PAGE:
The Oregon Wine Country On Two Wheels

My sister belongs to the Airhead Club in Oregon.  It is a group of BMW riders who live by the motto “The simplest engineering solutions are the best.”  She owns two airheads herself, plus the “K” bike, which is my favorite.  There does seem to be a bit of preparation involved prior to riding older bikes; some tender loving care, oil, air in the tires, and attaching the panniers, what I call “dinking around”. 

The pre-ride prep in an airhead can take a bit of time.

We spent a beautiful Oregon September day on her bikes touring the wine country near Portland, Oregon, joined by a friend on his 1996 Ducati.

The Willamette Valley southwest of Portland is Oregon's wine country.

There are several fun bike roads in Portland, including Germantown Road and Skyline Blvd.  We left Portland headed south, rode Germantown, then made our way through Beaverton traffic until we were back on the country roads from Scholls southbound, climbing Chehalem Mountain with its many curves, and descending into Newberg.

Our first stop was lunch at McMenamins in McMinnville at the Hotel Oregon.  McMenamins is an Oregon company, founded by two Portland brothers, with a chain of nearly sixty brewpubs, microbreweries, music venues, historic hotels, and theater pubs.  (www.mcmenamins.com)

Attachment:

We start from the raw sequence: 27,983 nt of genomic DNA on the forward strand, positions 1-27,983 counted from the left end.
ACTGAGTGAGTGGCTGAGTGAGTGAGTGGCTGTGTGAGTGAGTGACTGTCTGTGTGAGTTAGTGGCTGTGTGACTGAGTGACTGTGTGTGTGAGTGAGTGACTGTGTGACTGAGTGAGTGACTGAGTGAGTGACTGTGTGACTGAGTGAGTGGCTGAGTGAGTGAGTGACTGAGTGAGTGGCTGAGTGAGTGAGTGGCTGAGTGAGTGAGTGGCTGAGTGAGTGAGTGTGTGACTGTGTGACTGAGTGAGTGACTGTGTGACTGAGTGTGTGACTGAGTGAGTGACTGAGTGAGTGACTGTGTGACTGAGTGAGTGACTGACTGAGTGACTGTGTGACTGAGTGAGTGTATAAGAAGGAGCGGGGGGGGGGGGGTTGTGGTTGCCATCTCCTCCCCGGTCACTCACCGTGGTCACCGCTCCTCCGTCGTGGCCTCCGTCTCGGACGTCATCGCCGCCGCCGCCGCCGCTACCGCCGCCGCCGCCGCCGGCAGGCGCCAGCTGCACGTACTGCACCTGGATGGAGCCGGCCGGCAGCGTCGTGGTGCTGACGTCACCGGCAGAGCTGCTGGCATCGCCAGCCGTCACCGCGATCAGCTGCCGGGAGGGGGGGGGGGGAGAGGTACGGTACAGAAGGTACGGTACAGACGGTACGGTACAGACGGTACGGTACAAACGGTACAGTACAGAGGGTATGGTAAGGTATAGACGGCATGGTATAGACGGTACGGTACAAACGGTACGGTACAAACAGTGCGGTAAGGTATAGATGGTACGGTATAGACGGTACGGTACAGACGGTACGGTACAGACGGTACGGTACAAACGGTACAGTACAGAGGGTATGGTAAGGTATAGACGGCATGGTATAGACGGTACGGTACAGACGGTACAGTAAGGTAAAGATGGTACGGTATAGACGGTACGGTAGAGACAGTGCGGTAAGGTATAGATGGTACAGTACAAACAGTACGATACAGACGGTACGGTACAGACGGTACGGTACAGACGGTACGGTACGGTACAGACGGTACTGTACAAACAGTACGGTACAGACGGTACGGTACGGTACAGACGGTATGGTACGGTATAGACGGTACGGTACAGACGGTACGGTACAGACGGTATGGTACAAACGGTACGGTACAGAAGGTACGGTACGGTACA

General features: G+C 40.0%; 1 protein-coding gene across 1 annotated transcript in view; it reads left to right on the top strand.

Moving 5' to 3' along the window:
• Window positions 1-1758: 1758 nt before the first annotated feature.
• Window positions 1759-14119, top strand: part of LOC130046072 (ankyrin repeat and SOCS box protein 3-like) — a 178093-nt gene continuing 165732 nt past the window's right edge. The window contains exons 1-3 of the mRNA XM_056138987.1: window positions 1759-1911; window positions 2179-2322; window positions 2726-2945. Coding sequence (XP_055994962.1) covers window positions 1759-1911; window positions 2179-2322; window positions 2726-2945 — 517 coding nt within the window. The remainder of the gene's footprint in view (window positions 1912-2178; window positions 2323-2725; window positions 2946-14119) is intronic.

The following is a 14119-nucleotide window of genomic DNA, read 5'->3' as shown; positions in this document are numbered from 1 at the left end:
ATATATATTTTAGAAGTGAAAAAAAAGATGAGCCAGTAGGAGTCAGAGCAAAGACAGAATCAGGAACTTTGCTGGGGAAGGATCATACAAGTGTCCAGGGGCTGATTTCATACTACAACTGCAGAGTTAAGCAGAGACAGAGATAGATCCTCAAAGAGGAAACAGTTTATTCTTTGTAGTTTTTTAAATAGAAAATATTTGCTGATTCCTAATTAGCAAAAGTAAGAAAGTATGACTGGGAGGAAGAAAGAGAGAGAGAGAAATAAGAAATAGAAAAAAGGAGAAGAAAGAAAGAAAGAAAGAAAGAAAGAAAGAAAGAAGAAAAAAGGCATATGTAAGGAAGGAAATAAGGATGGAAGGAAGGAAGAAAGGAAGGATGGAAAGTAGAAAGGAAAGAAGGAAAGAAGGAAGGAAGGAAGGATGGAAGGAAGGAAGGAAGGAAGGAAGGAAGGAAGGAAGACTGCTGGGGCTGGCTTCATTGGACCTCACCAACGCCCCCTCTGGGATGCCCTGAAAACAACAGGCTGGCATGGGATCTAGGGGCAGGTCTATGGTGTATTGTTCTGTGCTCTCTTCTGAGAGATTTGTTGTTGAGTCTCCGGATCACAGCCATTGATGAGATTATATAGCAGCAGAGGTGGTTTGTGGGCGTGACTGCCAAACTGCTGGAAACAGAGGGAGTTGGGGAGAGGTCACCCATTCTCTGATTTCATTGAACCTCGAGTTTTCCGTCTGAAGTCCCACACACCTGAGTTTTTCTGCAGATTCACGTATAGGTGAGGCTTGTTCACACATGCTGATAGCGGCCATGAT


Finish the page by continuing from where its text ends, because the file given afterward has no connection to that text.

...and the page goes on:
Lunch stop at the McMenamin's Hotel Oregon in McMinnville.

McMenamin's Hotel Oregon rooftop.

For our first wine tasting, we stopped at the Anne Amie Vineyards in Carlton, Oregon.  Anne Amie is set in a beautiful area with a well-appointed tasting room.  Here the tasting was $10 and included two whites, two Pinot Noirs and an ice wine.  As it turned out, my favorite taste of the day was here at our first stop, a very smooth Pinot Noir ($35).  www.anneamie.com

The grounds at Anne Amie Vineyards.

Our second wine tasting was at the Cana’s Feast Winery, just outside of Carlton.

Cana's Feast Winery tasting room.

This area is very nice for motorcycle touring; not so much traffic, scenic country roads and some nice curves in some places.  We have toured this wine country before, on four wheels.  Erath Vineyards is a favorite as well as Argyle and Duck Pond, but today was more about finding the good bike roads and stopping at a few vineyards we had not visited in the past.  From Cana’s Feast we drove through Yamhill and into Gaston.  The turn off for Elk Cove Vineyards is just before Gaston when traveling from Yamhill.  The back roads headed up towards Elk Cove were beautiful and winding, great for bikes.

The Elk Cove vines.

1978 BMW R100S

1987 BMW K75

After Elk Cove, we drove the very short distance to Montinore Estate in Forest Grove.  This is a particularly scenic winery where the Willamette Shakespeare Company presented “All’s Well That Ends Well” on the winery lawn in August.  Unfortunately, the tasting room closed promptly at 5 pm, but they did allow us to see the tasting room. 

Through the front gate at Montinore Estate.

A last stop at one more McMenamin’s, the Grand Lodge in Forest Grove, and we were back on the bikes for the ride home via Skyline Blvd.

The outdoor picnic tables at McMenamin's Grand Lodge.

The best roads for motorcycling were over Chehalem Mtn, near the Elk Cove winery and Skyline Blvd.  The Ducati was the odd man out on this tour, and as much as I like the purring of the BMW engine, I have to admit that the Ducati’s sexy engine rumble was quite appealing.

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